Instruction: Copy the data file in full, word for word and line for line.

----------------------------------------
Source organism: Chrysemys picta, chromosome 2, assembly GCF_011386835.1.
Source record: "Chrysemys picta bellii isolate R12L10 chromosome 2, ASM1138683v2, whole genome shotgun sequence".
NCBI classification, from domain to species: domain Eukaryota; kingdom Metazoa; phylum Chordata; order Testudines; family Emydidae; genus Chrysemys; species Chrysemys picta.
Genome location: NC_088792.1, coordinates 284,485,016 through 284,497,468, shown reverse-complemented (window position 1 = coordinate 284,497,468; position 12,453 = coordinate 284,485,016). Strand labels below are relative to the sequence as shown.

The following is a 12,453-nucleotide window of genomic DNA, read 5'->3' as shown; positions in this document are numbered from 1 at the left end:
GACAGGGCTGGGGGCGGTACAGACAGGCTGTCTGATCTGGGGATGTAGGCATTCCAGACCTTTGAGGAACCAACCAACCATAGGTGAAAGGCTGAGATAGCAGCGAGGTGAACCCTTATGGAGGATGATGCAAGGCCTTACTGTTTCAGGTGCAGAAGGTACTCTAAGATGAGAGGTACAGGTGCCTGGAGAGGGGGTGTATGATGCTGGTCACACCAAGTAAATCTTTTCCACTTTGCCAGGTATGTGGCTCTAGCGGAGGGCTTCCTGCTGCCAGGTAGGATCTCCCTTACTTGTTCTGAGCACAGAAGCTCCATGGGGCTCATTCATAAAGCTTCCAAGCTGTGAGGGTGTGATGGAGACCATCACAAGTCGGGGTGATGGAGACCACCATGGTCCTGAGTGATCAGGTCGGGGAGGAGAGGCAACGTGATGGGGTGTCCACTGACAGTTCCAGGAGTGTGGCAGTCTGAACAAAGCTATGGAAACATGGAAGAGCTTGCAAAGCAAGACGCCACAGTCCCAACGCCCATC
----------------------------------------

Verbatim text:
Source organism: Chrysemys picta, chromosome 2, assembly GCF_011386835.1.
Source record: "Chrysemys picta bellii isolate R12L10 chromosome 2, ASM1138683v2, whole genome shotgun sequence".
NCBI classification, from domain to species: domain Eukaryota; kingdom Metazoa; phylum Chordata; order Testudines; family Emydidae; genus Chrysemys; species Chrysemys picta.
Genome location: NC_088792.1, coordinates 284,485,016 through 284,497,468, shown reverse-complemented (window position 1 = coordinate 284,497,468; position 12,453 = coordinate 284,485,016). Strand labels below are relative to the sequence as shown.

The following is a 12,453-nucleotide window of genomic DNA, read 5'->3' as shown; positions in this document are numbered from 1 at the left end:
GACAGGGCTGGGGGCGGTACAGACAGGCTGTCTGATCTGGGGATGTAGGCATTCCAGACCTTTGAGGAACCAACCAACCATAGGTGAAAGGCTGAGATAGCAGCGAGGTGAACCCTTATGGAGGATGATGCAAGGCCTTACTGTTTCAGGTGCAGAAGGTACTCTAAGATGAGAGGTACAGGTGCCTGGAGAGGGGGTGTATGATGCTGGTCACACCAAGTAAATCTTTTCCACTTTGCCAGGTATGTGGCTCTAGCGGAGGGCTTCCTGCTGCCAGGTAGGATCTCCCTTACTTGTTCTGAGCACAGAAGCTCCATGGGGCTCATTCATAAAGCTTCCAAGCTGTGAGGGTGTGATGGAGACCATCACAAGTCGGGGTGATGGAGACCACCATGGTCCTGAGTGATCAGGTCGGGGAGGAGAGGCAACGTGATGGGGTGTCCACTGACAGTTCCAGGAGTGTGGCAGTCTGAACAAAGCTATGGAAACATGGAAGAGCTTGCAAAGCAAGACGCCACAGTCCCAACGCCCATC